Uri Avnery's Specious Attack on the One State Solution
Uri Avnery's Specious Attack on the One State Solution
by John Spritzler
May 13, 2013
Uri Avnery may be the most sophisticated defender of Israel's ethnic cleansing of Palestinians. He defends this ethnic cleansing while posing as a great friend and sympathizer of Palestinians, supposedly proven by his opposition to Israel's occupation of the West Bank and support for a "two state solution." Avnery's latest piece, "The Donkey of the Messiah," will, with its feigned concern for "being realistic" and specious "logic," no doubt mislead some people to abandon their support for the essence of any One State Solution, which is the right of return (to their homes and villages inside what is now called Israel) of the approximately seven million Palestinian refugees and compensation for property stolen from them by the Israeli state. Here is why Avnery's "logic" and "realism" are indeed specious.
Avnery's first salvo against the One State Solution consists of knocking down a straw man argument, namely the argument that, as many advocates of One State mistakenly argue, "facts on the ground (i.e. the Jewish settlements in the West Bank) make a two state solution impossible." It is not hard to knock down this strawman argument, and Avnery does it quite effectively. He argues that the Jewish settlements in the West Bank could be moved just as other Jewish settlements were moved from Gaza and North Sinai. Knocking down a strawman argument is a very powerful debater's trick; it works as long as the audience loses sight of the fact that it is a strawman argument that is being knocked down.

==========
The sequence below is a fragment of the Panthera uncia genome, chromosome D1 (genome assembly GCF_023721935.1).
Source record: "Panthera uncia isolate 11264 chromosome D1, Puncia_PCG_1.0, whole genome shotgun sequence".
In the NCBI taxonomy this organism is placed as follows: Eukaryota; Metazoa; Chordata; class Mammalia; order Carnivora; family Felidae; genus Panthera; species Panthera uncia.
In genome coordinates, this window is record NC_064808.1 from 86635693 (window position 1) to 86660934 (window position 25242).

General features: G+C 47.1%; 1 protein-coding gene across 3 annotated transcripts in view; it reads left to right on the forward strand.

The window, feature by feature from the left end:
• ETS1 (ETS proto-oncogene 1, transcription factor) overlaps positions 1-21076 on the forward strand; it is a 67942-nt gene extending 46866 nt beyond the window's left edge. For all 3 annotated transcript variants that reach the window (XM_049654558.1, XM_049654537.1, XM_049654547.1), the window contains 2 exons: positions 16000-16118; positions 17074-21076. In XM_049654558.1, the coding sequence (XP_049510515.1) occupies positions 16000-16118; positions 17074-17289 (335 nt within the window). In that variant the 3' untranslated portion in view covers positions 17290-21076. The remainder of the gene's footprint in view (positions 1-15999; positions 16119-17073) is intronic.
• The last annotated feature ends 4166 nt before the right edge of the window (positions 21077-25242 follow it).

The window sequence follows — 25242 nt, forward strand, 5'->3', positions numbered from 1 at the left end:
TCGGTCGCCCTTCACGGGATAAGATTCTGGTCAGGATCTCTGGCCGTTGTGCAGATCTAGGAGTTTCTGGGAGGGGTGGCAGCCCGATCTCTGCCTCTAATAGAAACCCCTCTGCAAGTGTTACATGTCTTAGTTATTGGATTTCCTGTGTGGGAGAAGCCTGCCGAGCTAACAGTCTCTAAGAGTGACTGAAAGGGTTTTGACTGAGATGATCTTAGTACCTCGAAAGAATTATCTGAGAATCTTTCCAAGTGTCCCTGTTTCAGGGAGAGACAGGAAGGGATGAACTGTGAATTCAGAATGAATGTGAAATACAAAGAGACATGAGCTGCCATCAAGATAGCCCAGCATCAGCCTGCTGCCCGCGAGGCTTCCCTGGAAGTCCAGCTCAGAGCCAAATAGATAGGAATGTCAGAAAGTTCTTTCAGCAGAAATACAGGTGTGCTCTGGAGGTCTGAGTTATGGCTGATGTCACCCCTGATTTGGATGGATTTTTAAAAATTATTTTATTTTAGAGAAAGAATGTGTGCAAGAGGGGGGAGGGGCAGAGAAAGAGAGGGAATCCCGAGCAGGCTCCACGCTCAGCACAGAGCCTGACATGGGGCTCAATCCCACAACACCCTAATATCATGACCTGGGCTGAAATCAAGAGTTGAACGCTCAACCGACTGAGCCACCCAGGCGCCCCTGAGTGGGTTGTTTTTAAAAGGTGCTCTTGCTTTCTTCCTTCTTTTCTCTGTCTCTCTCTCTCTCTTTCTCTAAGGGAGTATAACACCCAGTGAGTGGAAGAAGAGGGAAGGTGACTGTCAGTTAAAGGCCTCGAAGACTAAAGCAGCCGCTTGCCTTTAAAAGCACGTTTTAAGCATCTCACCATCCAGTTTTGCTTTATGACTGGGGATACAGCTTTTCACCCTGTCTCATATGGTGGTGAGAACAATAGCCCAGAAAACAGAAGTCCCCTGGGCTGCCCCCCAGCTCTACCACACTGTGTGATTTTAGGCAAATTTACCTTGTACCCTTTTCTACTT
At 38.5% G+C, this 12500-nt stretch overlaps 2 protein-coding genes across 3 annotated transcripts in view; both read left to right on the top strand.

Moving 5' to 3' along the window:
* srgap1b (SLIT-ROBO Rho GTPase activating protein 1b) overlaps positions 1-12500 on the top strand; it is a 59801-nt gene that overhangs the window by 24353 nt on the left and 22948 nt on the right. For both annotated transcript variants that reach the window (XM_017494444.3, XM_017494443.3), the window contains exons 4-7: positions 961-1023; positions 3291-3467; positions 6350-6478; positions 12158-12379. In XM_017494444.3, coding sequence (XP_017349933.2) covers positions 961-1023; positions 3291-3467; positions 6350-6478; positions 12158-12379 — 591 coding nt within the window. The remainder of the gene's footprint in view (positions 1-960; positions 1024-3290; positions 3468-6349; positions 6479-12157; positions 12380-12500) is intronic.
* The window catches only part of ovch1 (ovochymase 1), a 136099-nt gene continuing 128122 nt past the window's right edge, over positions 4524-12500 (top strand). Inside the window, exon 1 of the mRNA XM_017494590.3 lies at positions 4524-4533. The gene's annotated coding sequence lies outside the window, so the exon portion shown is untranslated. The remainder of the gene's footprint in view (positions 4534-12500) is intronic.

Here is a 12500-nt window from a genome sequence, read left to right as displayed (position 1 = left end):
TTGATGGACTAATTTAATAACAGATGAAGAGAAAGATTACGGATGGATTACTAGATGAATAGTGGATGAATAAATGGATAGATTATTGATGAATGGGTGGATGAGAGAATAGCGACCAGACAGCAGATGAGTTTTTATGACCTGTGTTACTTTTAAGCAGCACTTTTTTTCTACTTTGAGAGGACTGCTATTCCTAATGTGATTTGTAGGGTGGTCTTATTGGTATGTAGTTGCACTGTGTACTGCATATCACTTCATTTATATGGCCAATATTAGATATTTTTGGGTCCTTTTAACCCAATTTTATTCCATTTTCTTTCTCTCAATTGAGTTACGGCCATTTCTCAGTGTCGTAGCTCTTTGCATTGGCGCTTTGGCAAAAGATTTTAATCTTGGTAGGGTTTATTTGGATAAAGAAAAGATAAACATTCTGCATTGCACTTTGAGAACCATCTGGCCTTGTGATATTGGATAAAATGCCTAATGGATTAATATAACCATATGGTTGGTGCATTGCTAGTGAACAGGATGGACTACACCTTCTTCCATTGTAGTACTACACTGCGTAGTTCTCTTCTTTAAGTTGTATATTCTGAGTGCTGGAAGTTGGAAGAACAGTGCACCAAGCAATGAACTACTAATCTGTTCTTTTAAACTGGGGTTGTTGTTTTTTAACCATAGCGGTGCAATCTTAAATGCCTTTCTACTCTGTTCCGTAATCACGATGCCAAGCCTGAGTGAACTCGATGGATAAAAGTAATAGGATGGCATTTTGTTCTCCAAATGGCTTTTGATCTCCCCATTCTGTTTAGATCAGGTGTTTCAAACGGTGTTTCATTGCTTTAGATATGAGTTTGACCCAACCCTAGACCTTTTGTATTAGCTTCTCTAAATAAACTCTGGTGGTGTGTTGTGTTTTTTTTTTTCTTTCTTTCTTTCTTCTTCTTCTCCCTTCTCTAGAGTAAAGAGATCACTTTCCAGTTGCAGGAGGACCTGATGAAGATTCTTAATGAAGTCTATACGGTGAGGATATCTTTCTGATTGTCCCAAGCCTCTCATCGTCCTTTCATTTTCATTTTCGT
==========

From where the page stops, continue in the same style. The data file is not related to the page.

So why then is the "facts on the ground" argument merely a strawman argument? It's a strawman argument because the reason why there should be a One State Solution has nothing to do with whether or not a Two State Solution is or is not possible given "facts on the ground." Even if a Two State Solution (meaning the denial of the right of return of the Palestinian refugees, limiting their residence only to the "Palestinian" state, not the part of Palestine now called Israel) were easy to implement it would still be morally wrong.
Avnery, however, doesn't limit himself to knocking down a strawman argument. He anticipates what I say in the above paragraph and executes a pre-emptive strike against it, asserting that it is simply not realistic to base one's view here on what is morally right. He writes:
'The people who speak now of the “one-state solution” are idealists. But they do a lot of harm. And not only because they remove themselves and others from the struggle for the only solution that is realistic.'